Her Campus Logo Her Campus Logo

The “Girlboss”: Progressive or Problematic?

The other night my roommate and I were chatting, and somehow our conversation turned to dishing some hot takes. I’m always down to hear an unpopular opinion, but at first I was a bit surprised to hear my roommate complain about the idea of “girlboss feminism.” I’m sure we’ve all heard the term before, popularized by “Nasty Gal” founder Sophia Amoruso in her autobiography about starting a clothing business as a young woman. Despite these origins, its connotation has now evolved to represent a goal of sorts for women in the workforce to achieve. While I initially thought it was a harmless form of empowerment, my roommate’s insights had me realizing that the term could actually do more harm than good in the fight for gender equality.

[bf_image id="q5b2so-9ws9io-fq22cu"]

While feminism is meant to strive for equal opportunity, especially in the workforce, the term “girlboss” itself creates a problematic image of a woman in charge. The term commodifies the idea of female leadership, referring to grown women as “girls” and putting them in an easy-to-swallow box. The girlboss movement is often entwined with the aesthetic of success as it pertains to women, instead of focusing on the women themselves. Why does the idea of a powerful female boss have to be shrouded in a glamorized social trend? A boss is a boss, whether female or male, yet to be palatable to society, the girlboss movement dilutes the idea of a female boss to a simple pink power suit filled with empty empowerment that seldom addresses the gender inequality in the workforce that is still pervasive today.

These workplace issues aren’t solved by girlboss feminism either. The COVID-19 pandemic itself has highlighted how women are still at a disadvantage at work, with women losing their jobs at a disproportionately higher rate than their male counterparts during the pandemic, according to a May CNBC article. Yet this movement does little to raise up the women who are struggling; instead, it puts the few women who make it to the top on a pedestal to serve as proof that feminism has somehow “won.” However, glorifying female leadership only helps to distract from the women at the bottom of the corporate ladder, and it perpetrates a capitalistic idea of success that fails to meet the needs of underprivileged and underrepresented demographics.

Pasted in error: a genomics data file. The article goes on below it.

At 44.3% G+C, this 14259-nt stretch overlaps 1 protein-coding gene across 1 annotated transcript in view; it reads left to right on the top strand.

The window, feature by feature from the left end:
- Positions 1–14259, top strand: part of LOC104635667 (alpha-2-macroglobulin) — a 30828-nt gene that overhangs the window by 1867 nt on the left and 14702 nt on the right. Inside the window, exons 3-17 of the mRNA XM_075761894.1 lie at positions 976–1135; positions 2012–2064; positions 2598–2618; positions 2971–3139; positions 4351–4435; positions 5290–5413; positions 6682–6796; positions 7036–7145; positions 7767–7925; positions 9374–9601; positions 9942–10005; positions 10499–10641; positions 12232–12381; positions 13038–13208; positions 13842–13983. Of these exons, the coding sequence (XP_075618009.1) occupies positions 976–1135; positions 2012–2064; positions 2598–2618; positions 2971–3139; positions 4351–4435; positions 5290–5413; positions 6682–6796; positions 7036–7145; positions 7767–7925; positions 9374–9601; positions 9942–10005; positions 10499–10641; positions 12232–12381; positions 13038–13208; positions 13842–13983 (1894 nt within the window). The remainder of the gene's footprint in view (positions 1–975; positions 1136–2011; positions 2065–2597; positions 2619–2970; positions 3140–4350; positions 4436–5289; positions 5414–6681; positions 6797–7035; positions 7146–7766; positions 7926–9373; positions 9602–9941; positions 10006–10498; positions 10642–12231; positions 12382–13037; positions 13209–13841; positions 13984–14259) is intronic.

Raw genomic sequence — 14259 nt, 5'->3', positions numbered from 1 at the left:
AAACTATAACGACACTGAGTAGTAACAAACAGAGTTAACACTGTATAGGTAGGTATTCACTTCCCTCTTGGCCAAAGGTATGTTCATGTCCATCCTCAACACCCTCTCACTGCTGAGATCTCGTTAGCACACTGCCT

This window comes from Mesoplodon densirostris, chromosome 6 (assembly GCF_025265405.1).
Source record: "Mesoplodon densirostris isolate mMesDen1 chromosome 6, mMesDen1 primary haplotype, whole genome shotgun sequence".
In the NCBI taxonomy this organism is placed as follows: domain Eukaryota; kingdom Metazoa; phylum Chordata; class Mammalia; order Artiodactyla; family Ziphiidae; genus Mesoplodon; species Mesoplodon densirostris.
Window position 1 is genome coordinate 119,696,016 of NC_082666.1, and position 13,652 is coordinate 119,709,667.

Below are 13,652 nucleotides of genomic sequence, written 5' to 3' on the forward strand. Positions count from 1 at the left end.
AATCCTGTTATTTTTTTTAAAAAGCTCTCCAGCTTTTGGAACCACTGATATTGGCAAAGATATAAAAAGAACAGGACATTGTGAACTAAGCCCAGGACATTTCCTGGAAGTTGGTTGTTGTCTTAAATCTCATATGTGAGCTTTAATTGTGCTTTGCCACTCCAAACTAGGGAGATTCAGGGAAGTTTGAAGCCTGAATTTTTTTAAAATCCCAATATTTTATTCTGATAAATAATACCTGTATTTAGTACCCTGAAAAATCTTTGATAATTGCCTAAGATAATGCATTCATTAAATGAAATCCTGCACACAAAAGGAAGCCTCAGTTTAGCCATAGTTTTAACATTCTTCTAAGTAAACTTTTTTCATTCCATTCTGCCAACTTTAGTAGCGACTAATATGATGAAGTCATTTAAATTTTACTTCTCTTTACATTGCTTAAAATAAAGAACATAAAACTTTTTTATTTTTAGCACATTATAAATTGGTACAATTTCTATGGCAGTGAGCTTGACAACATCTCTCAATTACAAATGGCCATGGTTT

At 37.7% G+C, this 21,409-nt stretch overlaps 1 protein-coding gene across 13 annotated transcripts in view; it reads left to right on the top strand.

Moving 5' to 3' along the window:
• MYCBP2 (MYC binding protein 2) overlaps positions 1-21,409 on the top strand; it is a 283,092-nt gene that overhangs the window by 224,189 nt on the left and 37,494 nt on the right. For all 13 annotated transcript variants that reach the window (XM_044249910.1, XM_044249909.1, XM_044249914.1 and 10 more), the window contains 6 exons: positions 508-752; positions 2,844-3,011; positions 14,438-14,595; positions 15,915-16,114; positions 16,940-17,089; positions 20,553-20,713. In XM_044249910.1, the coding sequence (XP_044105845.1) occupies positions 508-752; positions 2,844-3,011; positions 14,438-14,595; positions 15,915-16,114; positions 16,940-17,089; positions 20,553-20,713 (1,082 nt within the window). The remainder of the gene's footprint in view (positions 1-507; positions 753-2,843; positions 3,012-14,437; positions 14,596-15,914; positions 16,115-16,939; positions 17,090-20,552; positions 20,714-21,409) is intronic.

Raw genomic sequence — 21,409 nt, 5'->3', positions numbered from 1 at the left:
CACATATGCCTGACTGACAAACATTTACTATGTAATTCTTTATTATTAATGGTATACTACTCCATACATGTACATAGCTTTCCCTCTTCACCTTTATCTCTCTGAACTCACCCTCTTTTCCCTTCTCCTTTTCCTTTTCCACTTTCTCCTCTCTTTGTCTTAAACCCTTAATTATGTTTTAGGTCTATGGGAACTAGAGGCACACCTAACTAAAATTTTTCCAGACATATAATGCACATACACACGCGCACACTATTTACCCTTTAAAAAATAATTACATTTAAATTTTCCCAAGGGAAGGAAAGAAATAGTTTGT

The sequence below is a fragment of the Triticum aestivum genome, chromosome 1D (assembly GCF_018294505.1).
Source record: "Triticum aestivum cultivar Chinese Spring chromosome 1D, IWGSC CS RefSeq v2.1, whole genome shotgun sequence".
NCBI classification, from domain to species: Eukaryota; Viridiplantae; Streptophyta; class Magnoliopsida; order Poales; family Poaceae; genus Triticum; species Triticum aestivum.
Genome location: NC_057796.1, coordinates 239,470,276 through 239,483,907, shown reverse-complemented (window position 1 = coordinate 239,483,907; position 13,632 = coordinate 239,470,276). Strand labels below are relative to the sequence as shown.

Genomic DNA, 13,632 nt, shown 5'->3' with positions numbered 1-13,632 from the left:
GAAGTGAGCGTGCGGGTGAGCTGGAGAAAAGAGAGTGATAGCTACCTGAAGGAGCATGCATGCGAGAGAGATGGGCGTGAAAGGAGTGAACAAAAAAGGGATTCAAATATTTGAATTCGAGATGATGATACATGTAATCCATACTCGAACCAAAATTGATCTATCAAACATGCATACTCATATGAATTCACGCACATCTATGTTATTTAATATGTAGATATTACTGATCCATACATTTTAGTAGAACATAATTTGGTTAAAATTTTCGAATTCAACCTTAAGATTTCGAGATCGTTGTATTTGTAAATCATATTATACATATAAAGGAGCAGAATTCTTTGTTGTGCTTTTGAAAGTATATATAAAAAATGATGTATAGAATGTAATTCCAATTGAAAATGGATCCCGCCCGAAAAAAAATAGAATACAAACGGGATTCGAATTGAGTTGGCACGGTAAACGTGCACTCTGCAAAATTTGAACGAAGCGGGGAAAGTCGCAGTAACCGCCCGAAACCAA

[bf_image id="q6c7a2-cjd9rk-62c6e"] While I’m sure the inception of the girlboss wasn’t meant to be detrimental to the feminist movement, its adoption in popular culture has created an unrealistic and unattainable idea of corporate female empowerment. Women shouldn’t have to fit into the perfectly-sanitized image of girlbosses in order to be successful, impactful leaders. And a woman shouldn’t have to be the CEO of a company in order for her work to be recognized. The sooner we stop commodifying female success, the sooner we can focus on the movements that really make a difference.

Girlboss feminism may seem glamorous on the outside, but gender equality is more than just a pantsuit and heels. It’s a systemic change that accounts for everyone and leaves no one behind.

Want to keep up with HCBU? Make sure to like us on Facebook, follow us on Instagram, check out our Pinterest board, and read our latest Tweets!

Ruby is a sophomore from Phoenix, Arizona studying computer science and media science at BU. She loves to express her passions through writing, and hopes to help some readers along the way. Besides writing for Her Campus, Ruby spends her time cooking, reading, and exploring new coffee shops.
Similar Reads👯‍♀️